August 18, 2009

Probably the real reason health care cannot be reformed

It's only my theory, but then again, the whole blog's only my theory. When did that ever stop me before?

I cannot quite understand Barack Obama's apparent kowtowing to Big Pharma (whose lobbying group is practically named Big Pharma) or to the health insurance industry, or his mystifying inconsistency on whether he will or will not insist on a public option as part of the medical insurance scheme. I simply find it hard to believe that he's that cynical. My guess is that he's actually a Single Payer advocate who, in better times, would support a Medicare-for-All Program, or an expansion of the VA hospital system to cover everyone including non-veterans, or some form of socialized medicine.

But these aren't better times. It is perhaps a measure of the spoiled and self-indulgent nature of the American populace, and its tendency toward fatuous and irresponsible political discourse, that a graph such as that above from the St. Louis Fed is never introduced into the dialogue. The fact of the matter is that unless all of federal expenditures undergo a massive and fundamental restructuring, there really isn't money for anything new, and barely enough to do that which we have always done. That is the point that is never discussed. And while it may be true that over time a basic change in the delivery of health care to the American populace (freeing it at last from the ruinous costs of monthly premiums and high deductibles) would substantially improve the economy and federal finances, the problem right now is that the United States simply cannot undertake any heavy expenditures on a massive new social program. In a way, it's nearly insane to talk as if we can.

I think Barack Obama is aware of this fundamental lunacy. It has trapped his presidency. He came into office with health care reform a cornerstone of his Change Program, and then he got The Word. I think this happens to all Presidents-Elect in recent times. A story is told of an ashen-faced Bill Clinton, who met with the outgoing Treasury Secretary and the Chairman of the Fed before Clinton took the oath in 1993, staggering back to Hillary with the news that the federal government could afford "nothing, not even lunch." Those times were flush compared to these. The three lines of the graph above tell the story in chilling detail. Tax receipts (blue) are falling below $2 trillion; the budget (green), including the massive stimulus and such crazy expense items as "nation building" in Iraq & Afghanistan, has shot above $3.5 trillion; and the resulting deficit (red) is pushing $2 trillion. The lines are interrelated, of course, and are all going in exactly the wrong direction.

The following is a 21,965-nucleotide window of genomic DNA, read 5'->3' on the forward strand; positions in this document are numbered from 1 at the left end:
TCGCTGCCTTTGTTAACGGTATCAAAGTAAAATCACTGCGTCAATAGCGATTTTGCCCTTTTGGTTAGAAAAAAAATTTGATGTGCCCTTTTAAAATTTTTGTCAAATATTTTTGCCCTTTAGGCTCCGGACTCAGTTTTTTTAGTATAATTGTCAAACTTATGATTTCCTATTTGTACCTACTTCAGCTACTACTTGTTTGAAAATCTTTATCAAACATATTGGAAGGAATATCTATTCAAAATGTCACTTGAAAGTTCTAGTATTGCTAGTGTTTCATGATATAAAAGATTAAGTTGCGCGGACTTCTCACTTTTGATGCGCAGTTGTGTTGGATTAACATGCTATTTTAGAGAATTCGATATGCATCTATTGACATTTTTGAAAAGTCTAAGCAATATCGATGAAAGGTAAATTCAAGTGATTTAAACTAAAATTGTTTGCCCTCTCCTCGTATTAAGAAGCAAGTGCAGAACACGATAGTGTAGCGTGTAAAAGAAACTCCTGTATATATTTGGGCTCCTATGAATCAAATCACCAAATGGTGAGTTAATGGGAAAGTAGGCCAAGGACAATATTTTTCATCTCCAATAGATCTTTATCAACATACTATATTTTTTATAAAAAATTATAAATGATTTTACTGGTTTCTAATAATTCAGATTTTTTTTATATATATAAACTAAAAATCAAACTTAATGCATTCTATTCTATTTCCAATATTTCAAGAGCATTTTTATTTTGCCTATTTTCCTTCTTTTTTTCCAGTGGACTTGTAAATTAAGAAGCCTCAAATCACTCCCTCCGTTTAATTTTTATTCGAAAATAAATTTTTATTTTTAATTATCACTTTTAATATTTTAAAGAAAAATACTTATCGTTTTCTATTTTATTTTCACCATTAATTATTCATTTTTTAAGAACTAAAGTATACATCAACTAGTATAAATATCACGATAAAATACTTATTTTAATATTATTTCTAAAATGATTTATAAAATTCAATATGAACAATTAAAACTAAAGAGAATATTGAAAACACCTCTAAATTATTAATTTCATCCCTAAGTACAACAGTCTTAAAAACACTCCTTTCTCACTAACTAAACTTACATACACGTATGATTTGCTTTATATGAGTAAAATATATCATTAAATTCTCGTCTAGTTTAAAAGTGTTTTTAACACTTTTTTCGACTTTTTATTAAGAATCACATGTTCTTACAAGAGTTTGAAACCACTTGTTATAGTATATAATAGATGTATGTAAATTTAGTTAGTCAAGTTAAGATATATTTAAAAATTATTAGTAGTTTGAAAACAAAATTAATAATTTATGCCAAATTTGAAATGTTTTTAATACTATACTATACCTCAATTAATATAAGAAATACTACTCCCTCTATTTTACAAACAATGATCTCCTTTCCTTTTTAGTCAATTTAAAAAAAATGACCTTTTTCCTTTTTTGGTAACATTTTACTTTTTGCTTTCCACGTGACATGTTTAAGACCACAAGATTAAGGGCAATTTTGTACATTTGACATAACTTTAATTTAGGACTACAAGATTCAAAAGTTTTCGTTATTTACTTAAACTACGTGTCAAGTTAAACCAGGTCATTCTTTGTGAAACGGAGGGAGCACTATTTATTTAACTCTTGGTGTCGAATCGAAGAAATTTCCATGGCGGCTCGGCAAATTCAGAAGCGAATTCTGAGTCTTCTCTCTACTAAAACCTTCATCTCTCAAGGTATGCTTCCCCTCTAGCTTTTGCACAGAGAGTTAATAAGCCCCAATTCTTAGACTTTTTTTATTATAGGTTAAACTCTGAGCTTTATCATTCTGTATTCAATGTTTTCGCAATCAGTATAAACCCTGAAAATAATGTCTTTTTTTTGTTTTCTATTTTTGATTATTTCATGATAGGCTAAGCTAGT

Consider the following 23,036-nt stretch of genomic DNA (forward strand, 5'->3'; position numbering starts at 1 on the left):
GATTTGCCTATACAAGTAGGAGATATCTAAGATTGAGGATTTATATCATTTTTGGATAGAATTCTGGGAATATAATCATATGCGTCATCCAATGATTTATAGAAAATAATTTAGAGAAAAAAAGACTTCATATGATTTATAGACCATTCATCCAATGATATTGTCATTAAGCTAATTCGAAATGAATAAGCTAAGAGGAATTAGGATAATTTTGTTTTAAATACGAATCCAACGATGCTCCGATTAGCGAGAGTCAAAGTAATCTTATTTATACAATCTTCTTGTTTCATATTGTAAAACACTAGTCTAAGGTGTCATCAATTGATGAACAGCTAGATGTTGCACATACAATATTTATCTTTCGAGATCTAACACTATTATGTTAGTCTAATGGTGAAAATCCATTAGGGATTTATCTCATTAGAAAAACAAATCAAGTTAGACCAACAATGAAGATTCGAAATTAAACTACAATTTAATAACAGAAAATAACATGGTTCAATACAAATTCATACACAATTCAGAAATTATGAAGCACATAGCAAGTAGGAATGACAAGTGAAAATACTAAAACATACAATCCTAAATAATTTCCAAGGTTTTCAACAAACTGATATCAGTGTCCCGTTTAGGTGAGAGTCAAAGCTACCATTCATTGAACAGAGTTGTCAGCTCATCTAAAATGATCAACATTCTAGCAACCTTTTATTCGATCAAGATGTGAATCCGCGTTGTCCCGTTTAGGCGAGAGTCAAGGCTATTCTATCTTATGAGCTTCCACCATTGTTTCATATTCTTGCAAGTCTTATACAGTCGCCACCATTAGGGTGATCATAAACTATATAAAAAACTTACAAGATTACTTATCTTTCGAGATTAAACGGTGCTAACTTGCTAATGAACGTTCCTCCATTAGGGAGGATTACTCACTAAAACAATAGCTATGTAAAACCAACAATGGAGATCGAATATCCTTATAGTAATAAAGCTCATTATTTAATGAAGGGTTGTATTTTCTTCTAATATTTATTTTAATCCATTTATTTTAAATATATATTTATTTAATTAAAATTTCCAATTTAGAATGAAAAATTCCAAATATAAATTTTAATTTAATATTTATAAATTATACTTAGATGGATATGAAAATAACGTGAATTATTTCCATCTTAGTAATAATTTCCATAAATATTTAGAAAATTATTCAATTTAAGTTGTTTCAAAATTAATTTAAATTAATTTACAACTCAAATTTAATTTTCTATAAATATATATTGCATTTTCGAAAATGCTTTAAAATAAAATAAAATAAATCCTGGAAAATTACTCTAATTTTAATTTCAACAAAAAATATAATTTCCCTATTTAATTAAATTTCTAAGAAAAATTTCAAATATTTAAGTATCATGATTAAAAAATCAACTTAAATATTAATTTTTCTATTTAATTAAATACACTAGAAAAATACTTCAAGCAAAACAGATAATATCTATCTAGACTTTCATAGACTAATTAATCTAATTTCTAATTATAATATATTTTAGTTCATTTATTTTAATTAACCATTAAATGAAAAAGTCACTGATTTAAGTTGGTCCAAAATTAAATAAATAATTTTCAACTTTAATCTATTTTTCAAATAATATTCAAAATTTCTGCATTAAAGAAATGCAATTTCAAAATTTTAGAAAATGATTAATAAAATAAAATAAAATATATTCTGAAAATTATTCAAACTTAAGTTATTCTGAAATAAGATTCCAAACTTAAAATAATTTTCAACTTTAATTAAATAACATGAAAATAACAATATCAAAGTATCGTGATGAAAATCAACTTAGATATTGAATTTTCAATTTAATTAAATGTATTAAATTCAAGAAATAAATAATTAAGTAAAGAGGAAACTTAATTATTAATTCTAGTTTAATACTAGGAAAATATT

And against this backdrop we want to introduce a huge social program? I would find the "progressive" position, such as that promoted by Nancy Pelosi, more credible if she combined her advocacy with a demand that the defense budget be cut in half, effective now, and that all but the most essential overseas bases be closed. And went further and announced that the House would approve absolutely no more "supplementals" for Iraq & Afghanistan, with all the troops stranded there brought home as soon as possible. Yet one never hears that kind of logic and common sense, because such a position is not "centrist" enough, not militaristic enough, for Democrats who are always afraid of being labeled soft on....something. Take your pick of bad guys -- Commies, terrorists, narco-dealers.

We will be fortunate at the rate we're going to avoid a Black Swan event with the dollar's value, or a default on national debt obligations. Ben Bernanke has been given the task of raising money in a situation that requires the combined skills of Bret Maverick and the magician David Copperfield. Although Gentle Ben is daily vilified, his conjuring tricks are about the only thing between us and Going All Iceland.

So Obama is involved in his own Cash for Clunkers program. He can't deliver that 700 series BMW we all thought we were going to get. Instead, it looks more like a 1985 Chevy with scaly paint and a smoking exhaust, but honest (he's saying at these town halls), it's really just the same, it's a car. You'll get used to the vinyl, trust me. And most important, it's kind of what we can afford right now.

So he's asking the private sector to help him out, because the federal government just can't do it. It's that simple. He could simply tell us that, and then introduce the subject of where we DO spend most of our money, but I don't suppose that's going to happen either. Not Audacious and Hopeful enough. Honest, maybe, but you know how honesty sells in this country.

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